Because the regional economy was integrated, threats to any one sector affected the others. The early Italian blockade of the Banadir ports was a threat not only to particular clans or traders, but threatened to damage the sophisticated network linking the hinterland with the coast. The caravan routes started to fade, and the value of goods dropped sharply. The oral tradition of the time records the inflation caused by the blockade. Indeed, inflation triggered the resistance that involved numerous clans of the coast, such as the Biyamals, the Tunnis, the Gheledis, the Wa’dans, the Abgals, the Shikhals and others. A coalition of these clans prevented the Italian penetration to the hinterland of the inter-riverine region for over two decades (1886-1908).
Even before the Italians began to take steps to assert control over their new possessions, another well-armed power was threatening Somali society from the west. Ethiopian King Menilek, having consolidated his power in the Shewa highlands, began to seek out livestock and manpower in the lowlands to the southeast. When Egyptian forces abandoned the Islamic city of Harar in 1885, Menilek moved in. In January 1887, he personally led an army against the forces of the Harari emir Abdullahi and defeated them on the plains outside the walled town. Thus even before Menilek was crowned emperor of Ethiopia (in 1889), Harar had become a symbol of Ethiopian expansion into the Somali Peninsula.
Using Harar as a base, expeditions of armed Ethiopian warriors on horseback set out to exact tribute from the Oromo and Somali populations to the south. By the mid-1890s, these raids were reaching the Shabeelle basin and beyond. In 1896, Ethiopian forces reached the outskirts of Luuq on the upper Jubba River.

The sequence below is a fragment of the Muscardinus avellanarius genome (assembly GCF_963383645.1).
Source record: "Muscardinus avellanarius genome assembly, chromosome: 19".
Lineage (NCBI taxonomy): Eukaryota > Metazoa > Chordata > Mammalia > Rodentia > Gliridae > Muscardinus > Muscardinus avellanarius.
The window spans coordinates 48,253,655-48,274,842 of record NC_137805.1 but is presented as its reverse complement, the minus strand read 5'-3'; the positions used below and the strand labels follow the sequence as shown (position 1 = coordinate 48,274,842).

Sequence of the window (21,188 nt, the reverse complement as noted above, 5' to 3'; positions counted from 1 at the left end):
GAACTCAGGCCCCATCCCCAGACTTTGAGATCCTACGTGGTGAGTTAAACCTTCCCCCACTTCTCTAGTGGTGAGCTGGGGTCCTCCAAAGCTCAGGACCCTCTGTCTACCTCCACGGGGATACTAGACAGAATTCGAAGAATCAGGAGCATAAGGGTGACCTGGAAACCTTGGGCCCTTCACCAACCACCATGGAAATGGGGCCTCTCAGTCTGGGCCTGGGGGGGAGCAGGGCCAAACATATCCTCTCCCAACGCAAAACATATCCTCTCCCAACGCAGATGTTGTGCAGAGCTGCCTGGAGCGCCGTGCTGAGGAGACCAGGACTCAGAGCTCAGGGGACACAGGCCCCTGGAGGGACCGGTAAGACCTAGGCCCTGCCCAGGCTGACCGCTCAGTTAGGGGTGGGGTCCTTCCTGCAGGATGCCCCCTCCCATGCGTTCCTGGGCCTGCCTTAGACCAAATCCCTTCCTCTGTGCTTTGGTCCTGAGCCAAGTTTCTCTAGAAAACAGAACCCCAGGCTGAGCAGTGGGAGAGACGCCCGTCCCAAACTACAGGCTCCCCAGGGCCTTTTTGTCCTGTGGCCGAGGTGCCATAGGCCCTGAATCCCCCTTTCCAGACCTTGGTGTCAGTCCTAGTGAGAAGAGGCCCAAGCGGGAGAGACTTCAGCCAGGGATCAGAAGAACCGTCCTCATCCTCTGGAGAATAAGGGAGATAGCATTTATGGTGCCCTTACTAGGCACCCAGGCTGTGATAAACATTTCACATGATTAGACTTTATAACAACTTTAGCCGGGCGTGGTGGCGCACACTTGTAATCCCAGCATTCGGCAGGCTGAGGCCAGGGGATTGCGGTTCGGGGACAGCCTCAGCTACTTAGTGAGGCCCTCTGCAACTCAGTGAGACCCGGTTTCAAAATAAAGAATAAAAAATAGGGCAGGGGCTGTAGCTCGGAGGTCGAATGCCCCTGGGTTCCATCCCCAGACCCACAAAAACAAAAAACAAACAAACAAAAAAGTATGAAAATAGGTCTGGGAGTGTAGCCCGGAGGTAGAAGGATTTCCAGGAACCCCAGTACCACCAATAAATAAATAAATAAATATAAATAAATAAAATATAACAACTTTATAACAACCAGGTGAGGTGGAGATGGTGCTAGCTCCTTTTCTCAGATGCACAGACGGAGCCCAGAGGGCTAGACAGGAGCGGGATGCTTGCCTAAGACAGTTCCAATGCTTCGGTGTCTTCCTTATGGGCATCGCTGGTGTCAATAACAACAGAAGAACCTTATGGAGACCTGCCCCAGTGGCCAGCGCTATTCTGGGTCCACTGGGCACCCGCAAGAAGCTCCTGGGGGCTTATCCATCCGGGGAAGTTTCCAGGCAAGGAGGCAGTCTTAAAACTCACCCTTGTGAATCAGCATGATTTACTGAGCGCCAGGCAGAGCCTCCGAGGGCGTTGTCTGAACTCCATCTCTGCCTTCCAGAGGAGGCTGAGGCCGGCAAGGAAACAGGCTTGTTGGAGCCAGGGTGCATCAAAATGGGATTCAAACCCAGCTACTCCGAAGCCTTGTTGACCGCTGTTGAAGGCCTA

Earlier such military forays had been disruptive to trade; in an age of colonial expansion, they assumed even more menacing proportions.
As far away as the Benaadir Coast, Somalis were aware of the Ethiopian threat. In a report which followed the assassination in 1897 of an Italian official in Marka, one of the reasons given for Somali discontent was “a general uneasiness caused by rumors of an Amharic invasion.”
Such rumors proved well founded; in the spring of 1905, an Ethiopian force estimated at several thousand well-armed horsemen pushed down the Shabeelle Valley to the environs of Balcad, about a day’s march from Muqdisho.
A Somali poet in the Afgooye area recorded the episode in the following verses.
When I was still a young man Into the world I loved the Amhara came They came from Jigjiga and the confines of Awdal Crossing the Ogaadeen, they killed many from the Karanle They used guns against the people of Imaan Cumar They killed many from the Jidle and Jajeele. [Then] they arrived at Jiiciyow and at the banks of the Webi.
When they reached Jibbirrow they were attacked; The Muslims confronted them and fighting began; In the country near Yaaqle The Mobilayn stood firm and fought with them, The magic of the Gobroon defeated them. [But] when the Amhara left the infidels appeared, Coming from every corner of the world. . .
The poem indicates that the threat of Ethiopian expansion was felt even by those living in the Benaadir hinterland, and that some Somali clans actually engaged in combat with the invading forces. It also suggests that the Ethiopians were initially perceived to be a greater danger than the Italians, who at that time were still confined to their enclaves along the coast. It soon became clear, however, that the Italians had imperial designs on the country as well, and that their presence was far more permanent than that of the Ethiopian raiders. It appeared that any resistance struggle the Somalis would have to wage would be on two fronts.
The Facist Italians
From 1893 to 1905, when the Italian government assumed direct administration of the southern portion of the inter-riverine region, two companies—the Filonardi Company 1893-1896, and the Benadir Company 1896-1905 — introduced customs and tariff regulations which were anathema to the people of the region. Most early protests were provoked by these measures. Italian colonial records indicate a great deal of Somali discontent. With the introduction of forced labour in the interior, and the toleration of slavery in the newly-established plantations, popular resistance acquired a new dimension. The Nassib Buunto movement is a good example of resistance against slavery and forced labour. Bitter memories of the period are found in the oral tradition of the inter-riverine people. Terms like ‘Cologno’ (corvee labour) and ‘Teen’ (shift labour) are reminders of a tragic period in the history of the region, when its people were forced to work on plantations, roads, canals and other construction projects. Workers in the plantations were treated harshly, and many died of over-exertion and disease.